Barry’s Tea family donate more than 5,000 images of Cork
Photographs were taken by late Anthony Barry when he was Lord Mayor of Cork
Street scene of Patrick Street, Cork, showing No. 68 K & M O’Connell and Thompsons Cafe, including a ‘shawlie’, taken in the 1960s. Photograph: Anthony Barry
The Barry family, who own Barry’s Tea, has donated an archive of more than 5,000 photographs of Cork from the last century to the Cork City and County Archives.
They were taken by the company’s founder, Anthony Barry, who ran a small grocery business on Bridge Street and Princes Street in Cork in the 1930s which came to specialise in tea. Under his son, former Fine Gael TD Peter Barry, the business continued to grow and developed into Barry’s Tea.
Anthony Barry was an election agent for W T Cosgrave and was himself elected as a Fine Gael TD for Cork in the 1954 and 1961 general elections.
He was a keen photographer and in 1961 when he was elected lord mayor of Cork, he began taking photographs of the city and its people.
“Viewing these photographs is like opening a door and finding yourself at the centre of 1960s Cork.”
Chief archivist at the Cork City and County Archives, Brian McGee, said the Barry donation was a “unique collection” of photographs that captured Cork at a period of great transition as demonstrated by the fact it comprises both black and white and colour images.
“Areas such as Merchant’s Quay, Patrick Street, and the Coal Quay bear witness to the businesses and residences of Cork past, with dock workers, shoppers and ‘shawlies’ amongst the many subjects of interest,” he said.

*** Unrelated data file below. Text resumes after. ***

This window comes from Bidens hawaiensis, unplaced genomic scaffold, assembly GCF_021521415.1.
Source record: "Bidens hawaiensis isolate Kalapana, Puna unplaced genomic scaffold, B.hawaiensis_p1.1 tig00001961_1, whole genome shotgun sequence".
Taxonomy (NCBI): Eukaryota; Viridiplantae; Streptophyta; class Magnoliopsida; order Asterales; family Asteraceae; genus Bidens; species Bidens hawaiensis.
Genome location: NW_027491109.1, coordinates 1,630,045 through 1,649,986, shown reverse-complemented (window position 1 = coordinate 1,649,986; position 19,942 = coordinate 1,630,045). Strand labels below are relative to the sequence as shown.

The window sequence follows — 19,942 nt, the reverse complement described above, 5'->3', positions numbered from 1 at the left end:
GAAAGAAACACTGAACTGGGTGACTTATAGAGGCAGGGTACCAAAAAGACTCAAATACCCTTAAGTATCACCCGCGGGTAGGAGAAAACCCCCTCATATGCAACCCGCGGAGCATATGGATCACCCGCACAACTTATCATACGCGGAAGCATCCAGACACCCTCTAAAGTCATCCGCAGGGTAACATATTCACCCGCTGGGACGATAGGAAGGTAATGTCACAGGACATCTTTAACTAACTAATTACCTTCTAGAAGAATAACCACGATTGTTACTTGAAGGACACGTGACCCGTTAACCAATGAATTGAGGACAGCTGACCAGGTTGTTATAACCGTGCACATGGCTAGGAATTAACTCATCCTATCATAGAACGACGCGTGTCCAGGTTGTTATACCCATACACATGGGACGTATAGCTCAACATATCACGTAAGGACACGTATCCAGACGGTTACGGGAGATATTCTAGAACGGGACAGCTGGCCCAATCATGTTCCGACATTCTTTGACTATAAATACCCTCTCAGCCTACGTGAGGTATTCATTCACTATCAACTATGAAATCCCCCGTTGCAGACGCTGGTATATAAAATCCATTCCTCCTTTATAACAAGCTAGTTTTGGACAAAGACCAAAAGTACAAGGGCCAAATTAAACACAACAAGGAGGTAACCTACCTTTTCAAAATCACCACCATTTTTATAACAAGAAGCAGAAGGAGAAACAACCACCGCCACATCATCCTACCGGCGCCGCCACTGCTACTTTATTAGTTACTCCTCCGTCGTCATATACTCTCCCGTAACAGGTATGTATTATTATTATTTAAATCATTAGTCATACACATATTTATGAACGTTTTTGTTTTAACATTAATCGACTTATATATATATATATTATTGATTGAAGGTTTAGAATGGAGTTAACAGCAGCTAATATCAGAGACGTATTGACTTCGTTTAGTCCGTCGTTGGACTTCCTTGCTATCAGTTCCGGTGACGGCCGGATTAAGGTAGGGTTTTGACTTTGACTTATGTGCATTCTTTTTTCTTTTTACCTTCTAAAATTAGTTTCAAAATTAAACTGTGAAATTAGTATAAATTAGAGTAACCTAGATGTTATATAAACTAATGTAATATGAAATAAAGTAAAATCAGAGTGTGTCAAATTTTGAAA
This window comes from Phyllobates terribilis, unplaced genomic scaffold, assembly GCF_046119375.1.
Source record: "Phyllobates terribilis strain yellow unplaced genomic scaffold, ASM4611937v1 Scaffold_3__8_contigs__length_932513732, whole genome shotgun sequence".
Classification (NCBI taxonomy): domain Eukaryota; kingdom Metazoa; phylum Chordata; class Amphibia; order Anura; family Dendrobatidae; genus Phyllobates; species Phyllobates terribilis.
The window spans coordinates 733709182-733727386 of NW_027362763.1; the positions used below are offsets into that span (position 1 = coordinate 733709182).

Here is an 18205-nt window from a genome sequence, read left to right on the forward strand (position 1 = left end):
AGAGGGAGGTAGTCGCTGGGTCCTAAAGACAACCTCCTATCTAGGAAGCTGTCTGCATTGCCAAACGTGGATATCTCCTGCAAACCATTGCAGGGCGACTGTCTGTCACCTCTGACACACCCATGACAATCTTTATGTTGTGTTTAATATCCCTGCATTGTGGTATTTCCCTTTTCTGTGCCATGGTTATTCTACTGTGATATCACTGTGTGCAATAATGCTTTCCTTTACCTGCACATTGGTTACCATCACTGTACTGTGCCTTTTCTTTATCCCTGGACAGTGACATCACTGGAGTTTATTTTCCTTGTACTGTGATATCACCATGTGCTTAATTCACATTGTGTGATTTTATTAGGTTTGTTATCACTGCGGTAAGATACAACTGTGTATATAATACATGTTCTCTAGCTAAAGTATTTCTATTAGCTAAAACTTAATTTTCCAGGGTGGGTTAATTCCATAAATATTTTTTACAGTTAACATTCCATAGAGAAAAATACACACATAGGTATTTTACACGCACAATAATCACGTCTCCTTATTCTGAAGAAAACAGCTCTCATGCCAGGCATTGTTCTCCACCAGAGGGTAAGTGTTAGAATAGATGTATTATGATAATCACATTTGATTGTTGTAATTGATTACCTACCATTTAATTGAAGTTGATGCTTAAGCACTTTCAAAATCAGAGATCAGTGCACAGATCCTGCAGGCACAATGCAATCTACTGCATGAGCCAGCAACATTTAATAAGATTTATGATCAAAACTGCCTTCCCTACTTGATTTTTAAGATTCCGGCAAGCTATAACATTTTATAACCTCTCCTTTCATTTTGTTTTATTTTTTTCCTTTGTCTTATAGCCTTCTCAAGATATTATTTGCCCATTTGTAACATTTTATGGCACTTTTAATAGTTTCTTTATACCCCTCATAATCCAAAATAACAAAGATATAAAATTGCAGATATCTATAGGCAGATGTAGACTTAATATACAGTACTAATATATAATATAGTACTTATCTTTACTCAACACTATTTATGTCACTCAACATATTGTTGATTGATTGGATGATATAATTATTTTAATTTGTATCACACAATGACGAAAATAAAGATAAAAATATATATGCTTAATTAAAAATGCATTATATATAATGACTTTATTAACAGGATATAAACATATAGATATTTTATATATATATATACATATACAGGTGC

“The collection would be significant alone in the fact it illustrates a city through the lens of a former mayor, but what is most striking is Barry’s sense of clarity, purpose and a keen eye for the subject matter at hand - his city and his people.”
Mr McGee said the archive collection is in the process of being catalogued, with more than 200 photographic albums transferred to the archive’s repository in Blackpool. The cataloguing process will be a massive preservation project in its own right.
“The albums contain over 5,000 original 1960s and 1970s photographic prints and these images are being specially digitised and repackaged to international archival standard, in order that they can be preserved and made accessible for future Cork generations.”
Several hundred images from the archive are accessible on the archive’s online catalogue at corkarchives.ie.